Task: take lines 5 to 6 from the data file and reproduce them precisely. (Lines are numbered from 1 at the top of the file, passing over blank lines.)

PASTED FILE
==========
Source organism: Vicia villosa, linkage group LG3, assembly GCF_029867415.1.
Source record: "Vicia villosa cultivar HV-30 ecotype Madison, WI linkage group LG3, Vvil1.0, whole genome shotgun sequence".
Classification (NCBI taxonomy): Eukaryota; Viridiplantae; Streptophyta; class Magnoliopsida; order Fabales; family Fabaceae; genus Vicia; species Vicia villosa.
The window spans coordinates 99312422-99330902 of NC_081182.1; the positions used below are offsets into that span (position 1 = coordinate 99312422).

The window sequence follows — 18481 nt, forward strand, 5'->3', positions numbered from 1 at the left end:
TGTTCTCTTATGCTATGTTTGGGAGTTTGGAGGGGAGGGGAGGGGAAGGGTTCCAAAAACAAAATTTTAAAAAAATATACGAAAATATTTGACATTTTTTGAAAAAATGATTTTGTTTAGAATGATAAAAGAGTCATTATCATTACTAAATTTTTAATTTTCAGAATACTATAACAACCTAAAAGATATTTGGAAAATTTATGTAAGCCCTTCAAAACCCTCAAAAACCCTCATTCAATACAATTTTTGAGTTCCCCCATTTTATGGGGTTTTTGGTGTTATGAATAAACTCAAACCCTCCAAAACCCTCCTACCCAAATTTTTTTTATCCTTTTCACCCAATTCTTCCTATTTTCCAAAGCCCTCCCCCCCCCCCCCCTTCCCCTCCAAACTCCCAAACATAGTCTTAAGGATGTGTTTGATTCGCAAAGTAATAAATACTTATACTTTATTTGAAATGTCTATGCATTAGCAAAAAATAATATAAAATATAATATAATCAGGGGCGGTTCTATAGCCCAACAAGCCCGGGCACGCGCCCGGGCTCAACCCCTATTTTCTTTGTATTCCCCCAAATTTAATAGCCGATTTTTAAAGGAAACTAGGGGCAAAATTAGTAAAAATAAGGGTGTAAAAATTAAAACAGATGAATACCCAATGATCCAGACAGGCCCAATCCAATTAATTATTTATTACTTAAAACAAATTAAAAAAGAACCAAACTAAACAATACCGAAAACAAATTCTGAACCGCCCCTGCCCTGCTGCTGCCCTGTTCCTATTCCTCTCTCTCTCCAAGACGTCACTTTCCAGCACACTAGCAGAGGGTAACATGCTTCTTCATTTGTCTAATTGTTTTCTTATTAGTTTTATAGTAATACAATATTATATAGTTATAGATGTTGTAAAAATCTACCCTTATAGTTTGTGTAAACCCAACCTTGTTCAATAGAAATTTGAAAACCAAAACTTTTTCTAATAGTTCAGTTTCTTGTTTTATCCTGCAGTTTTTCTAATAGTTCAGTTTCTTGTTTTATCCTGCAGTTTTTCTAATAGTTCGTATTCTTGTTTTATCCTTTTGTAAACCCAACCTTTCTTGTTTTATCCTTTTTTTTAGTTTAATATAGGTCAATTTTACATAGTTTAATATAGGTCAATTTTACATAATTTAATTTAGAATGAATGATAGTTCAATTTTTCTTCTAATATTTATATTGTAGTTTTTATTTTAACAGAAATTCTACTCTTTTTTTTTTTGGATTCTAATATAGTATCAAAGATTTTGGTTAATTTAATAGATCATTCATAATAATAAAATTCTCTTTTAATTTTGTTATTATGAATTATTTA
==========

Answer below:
The window sequence follows — 18481 nt, forward strand, 5'->3', positions numbered from 1 at the left end:
TGTTCTCTTATGCTATGTTTGGGAGTTTGGAGGGGAGGGGAGGGGAAGGGTTCCAAAAACAAAATTTTAAAAAAATATACGAAAATATTTGACATTTTTTGAAAAAATGATTTTGTTTAGAATGATAAAAGAGTCATTATCATTACTAAATTTTTAATTTTCAGAATACTATAACAACCTAAAAGATATTTGGAAAATTTATGTAAGCCCTTCAAAACCCTCAAAAACCCTCATTCAATACAATTTTTGAGTTCCCCCATTTTATGGGGTTTTTGGTGTTATGAATAAACTCAAACCCTCCAAAACCCTCCTACCCAAATTTTTTTTATCCTTTTCACCCAATTCTTCCTATTTTCCAAAGCCCTCCCCCCCCCCCCCCTTCCCCTCCAAACTCCCAAACATAGTCTTAAGGATGTGTTTGATTCGCAAAGTAATAAATACTTATACTTTATTTGAAATGTCTATGCATTAGCAAAAAATAATATAAAATATAATATAATCAGGGGCGGTTCTATAGCCCAACAAGCCCGGGCACGCGCCCGGGCTCAACCCCTATTTTCTTTGTATTCCCCCAAATTTAATAGCCGATTTTTAAAGGAAACTAGGGGCAAAATTAGTAAAAATAAGGGTGTAAAAATTAAAACAGATGAATACCCAATGATCCAGACAGGCCCAATCCAATTAATTATTTATTACTTAAAACAAATTAAAAAAGAACCAAACTAAACAATACCGAAAACAAATTCTGAACCGCCCCTGCCCTGCTGCTGCCCTGTTCCTATTCCTCTCTCTCTCCAAGACGTCACTTTCCAGCACACTAGCAGAGGGTAACATGCTTCTTCATTTGTCTAATTGTTTTCTTATTAGTTTTATAGTAATACAATATTATATAGTTATAGATGTTGTAAAAATCTACCCTTATAGTTTGTGTAAACCCAACCTTGTTCAATAGAAATTTGAAAACCAAAACTTTTTCTAATAGTTCAGTTTCTTGTTTTATCCTGCAGTTTTTCTAATAGTTCAGTTTCTTGTTTTATCCTGCAGTTTTTCTAATAGTTCGTATTCTTGTTTTATCCTTTTGTAAACCCAACCTTTCTTGTTTTATCCTTTTTTTTAGTTTAATATAGGTCAATTTTACATAGTTTAATATAGGTCAATTTTACATAATTTAATTTAGAATGAATGATAGTTCAATTTTTCTTCTAATATTTATATTGTAGTTTTTATTTTAACAGAAATTCTACTCTTTTTTTTTTTGGATTCTAATATAGTATCAAAGATTTTGGTTAATTTAATAGATCATTCATAATAATAAAATTCTCTTTTAATTTTGTTATTATGAATTATTTA